Take some physical rules and enough processing power and you can simulate 13.5 Billion years of dust coming together which in turn attracts more dust and creates stars which attracts more dust which creates young stars which… you get the idea.
Wanna back something novel on Kickstarter? HyperV is attempting to raise funds to develop plasma jet thrusters that could be used in spacecraft outside of the atmosphere.
It’s not exactly citizen science (which I’d like to see on Kickstarter some day) but it’s a great start if you want to be involved with funding an awesome science and technology project and get interesting updates along the way.
Ignore their standard science company website and the slightly awkward funding video and back their awesome project today!
Update: They were successful! They’ve done a really great job of keeping backers up-to-date on the project so far, I think this is a great model for science on Kickstarter.
It’s one thing to know that there are actors inside some of the raptors in Jurassic Park. It’s quite another thing to see the process of creating the suits and characters themselves.
This video and post from Stan Winston school of character arts (who knew!) show the whole behind-the-scenes process for creating the raptor. It’s incredibly fascinating to watch the movements of the actor go from unfamiliar and jerky to something entirely convincing near the end. He can even play tug of war while being stuffed into the bottom of that suit!
One of the downsides to officially registering with the state as a business is that your address is added to yet another public list and various types of spam increase, regardless of your business’ purpose. Not a huge deal - this is what the recycling pile is for, right?
I recently received a letter that is actually a problem. It purports to be from an “Annual Business Registration” office and suggests that you need to pay some amount of money ($218, in my case) and then there’s some fear-inducing talk about suspension of your business if you don’t file your Statement of Information.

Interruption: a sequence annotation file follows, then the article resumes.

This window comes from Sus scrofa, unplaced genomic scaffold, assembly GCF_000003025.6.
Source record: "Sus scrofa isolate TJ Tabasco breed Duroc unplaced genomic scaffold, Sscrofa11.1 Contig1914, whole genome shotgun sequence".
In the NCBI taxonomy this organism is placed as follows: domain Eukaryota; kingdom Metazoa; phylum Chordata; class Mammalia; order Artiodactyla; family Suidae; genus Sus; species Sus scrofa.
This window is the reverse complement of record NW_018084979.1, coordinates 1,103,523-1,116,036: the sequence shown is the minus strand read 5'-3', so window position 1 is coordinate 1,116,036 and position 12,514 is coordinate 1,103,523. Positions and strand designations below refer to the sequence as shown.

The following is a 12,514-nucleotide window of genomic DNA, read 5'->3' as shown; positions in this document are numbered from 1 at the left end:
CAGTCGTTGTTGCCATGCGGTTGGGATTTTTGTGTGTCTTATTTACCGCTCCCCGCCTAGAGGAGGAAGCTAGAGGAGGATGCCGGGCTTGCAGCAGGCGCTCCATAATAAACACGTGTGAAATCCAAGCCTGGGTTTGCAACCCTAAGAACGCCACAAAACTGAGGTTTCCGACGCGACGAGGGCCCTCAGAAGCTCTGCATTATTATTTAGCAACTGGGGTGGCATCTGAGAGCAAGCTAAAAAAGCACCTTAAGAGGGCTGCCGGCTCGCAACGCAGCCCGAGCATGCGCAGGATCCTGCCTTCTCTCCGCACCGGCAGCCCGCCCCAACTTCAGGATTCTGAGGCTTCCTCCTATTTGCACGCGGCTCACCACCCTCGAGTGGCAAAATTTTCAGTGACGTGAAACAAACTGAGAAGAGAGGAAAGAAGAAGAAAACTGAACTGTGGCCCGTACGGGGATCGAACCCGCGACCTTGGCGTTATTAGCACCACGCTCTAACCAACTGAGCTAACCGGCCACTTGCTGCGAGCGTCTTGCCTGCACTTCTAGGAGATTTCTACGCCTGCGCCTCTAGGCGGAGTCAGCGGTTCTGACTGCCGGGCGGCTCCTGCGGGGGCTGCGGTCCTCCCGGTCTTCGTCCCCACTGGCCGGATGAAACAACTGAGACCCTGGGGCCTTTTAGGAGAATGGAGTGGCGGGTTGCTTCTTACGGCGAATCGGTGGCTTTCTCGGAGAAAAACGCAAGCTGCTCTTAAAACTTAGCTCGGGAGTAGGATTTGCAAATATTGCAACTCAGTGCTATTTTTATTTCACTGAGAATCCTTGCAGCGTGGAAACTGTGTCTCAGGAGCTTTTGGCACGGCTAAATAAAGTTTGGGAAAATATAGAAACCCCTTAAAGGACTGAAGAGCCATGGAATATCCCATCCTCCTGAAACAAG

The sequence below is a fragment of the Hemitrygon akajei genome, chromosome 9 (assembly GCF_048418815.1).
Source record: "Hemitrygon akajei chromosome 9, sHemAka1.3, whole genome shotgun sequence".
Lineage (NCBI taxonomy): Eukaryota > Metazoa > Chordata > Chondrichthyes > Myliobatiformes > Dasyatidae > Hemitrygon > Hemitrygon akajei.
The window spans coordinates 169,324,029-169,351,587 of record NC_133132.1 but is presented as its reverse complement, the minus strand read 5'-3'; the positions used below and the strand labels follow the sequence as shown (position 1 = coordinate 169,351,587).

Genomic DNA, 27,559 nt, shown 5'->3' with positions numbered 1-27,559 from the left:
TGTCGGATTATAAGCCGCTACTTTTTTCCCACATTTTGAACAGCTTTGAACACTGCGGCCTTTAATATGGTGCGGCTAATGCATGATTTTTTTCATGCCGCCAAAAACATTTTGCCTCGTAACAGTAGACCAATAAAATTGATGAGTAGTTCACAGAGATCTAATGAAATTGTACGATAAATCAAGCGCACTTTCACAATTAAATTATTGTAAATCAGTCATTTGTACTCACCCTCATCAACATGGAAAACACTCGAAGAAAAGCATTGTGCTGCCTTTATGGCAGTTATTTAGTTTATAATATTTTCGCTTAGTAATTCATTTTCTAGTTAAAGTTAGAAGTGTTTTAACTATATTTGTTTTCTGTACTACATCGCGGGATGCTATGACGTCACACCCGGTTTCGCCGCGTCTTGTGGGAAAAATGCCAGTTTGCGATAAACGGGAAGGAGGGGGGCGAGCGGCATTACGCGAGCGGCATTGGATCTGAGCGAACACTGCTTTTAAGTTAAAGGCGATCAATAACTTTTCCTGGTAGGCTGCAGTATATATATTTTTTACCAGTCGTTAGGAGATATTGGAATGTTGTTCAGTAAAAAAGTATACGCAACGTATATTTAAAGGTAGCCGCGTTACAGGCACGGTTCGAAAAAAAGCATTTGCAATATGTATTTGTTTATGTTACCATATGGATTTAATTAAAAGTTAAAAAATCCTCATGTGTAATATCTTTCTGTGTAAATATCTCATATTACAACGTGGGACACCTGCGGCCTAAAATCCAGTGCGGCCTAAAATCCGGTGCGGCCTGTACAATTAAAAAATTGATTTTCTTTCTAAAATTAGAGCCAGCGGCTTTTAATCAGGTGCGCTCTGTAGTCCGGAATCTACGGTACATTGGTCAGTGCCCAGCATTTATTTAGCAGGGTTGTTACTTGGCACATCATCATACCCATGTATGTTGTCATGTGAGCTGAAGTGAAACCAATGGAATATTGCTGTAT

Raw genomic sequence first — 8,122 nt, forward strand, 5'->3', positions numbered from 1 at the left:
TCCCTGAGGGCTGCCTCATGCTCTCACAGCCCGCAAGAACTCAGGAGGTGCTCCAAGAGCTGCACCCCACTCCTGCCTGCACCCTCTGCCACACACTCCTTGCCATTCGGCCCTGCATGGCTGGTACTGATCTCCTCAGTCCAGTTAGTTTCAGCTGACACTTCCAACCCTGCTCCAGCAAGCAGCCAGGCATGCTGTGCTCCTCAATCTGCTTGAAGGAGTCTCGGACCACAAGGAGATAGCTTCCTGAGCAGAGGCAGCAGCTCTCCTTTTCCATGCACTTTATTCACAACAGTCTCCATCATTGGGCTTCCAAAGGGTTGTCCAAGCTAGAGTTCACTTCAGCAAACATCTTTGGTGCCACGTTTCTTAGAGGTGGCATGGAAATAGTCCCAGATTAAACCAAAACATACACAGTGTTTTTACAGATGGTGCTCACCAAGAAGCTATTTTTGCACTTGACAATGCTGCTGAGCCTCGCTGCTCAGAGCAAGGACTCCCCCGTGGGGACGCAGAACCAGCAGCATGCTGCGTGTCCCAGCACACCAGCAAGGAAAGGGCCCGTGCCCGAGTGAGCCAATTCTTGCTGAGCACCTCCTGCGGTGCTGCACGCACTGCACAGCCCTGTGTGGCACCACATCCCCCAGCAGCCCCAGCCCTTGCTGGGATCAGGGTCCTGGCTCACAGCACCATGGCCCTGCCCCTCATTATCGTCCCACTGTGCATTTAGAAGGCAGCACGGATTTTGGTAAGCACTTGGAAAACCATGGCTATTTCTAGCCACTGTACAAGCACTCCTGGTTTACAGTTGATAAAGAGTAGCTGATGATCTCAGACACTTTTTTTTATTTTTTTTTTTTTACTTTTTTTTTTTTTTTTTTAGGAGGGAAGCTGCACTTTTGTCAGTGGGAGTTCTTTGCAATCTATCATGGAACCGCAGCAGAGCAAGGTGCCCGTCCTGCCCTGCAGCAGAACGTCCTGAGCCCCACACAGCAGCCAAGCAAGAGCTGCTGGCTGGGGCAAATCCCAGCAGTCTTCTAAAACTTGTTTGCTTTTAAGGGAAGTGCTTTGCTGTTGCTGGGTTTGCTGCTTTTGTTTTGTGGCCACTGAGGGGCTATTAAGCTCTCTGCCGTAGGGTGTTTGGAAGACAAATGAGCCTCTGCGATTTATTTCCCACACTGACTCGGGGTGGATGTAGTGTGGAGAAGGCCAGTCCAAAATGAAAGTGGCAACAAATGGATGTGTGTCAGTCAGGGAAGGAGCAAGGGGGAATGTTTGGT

Part of this is true! A Statement of Information does have to be filed with the state in a timely manner and you can be fined for not filing. However, this form is not a statement of information, it’s a scam.
The letterhead looks vaguely state-like with a modified California seal (without the term “The Great Seal…” since it very clearly isn’t the actual seal). It includes your business name and LLC number, plus the amount of money you “need” to pay and a P.O. Box to send your payment to. For reference, here’s the address:
Annual Business Registration
P.O. Box 931597
Los Angeles, CA 90093
Whatever you do, do not send your money here. There is no state business registration office in Los Angeles and you will not be penalized for disregarding this piece of junk mail.
According to Yelp, this exact scam without any modification has been occurring since at least 2009. Is there nothing illegal about deceptively suggesting that the owner here is associated with the state?
Yes, we’ll be getting our own Shuttle flyover!
September 20th will see flyovers of Moffet Field, Sacramento and San Francisco on the way to Endeavour’s final resting place at the space center in LA. Expect some awesome shots of the Golden Gate Bridge!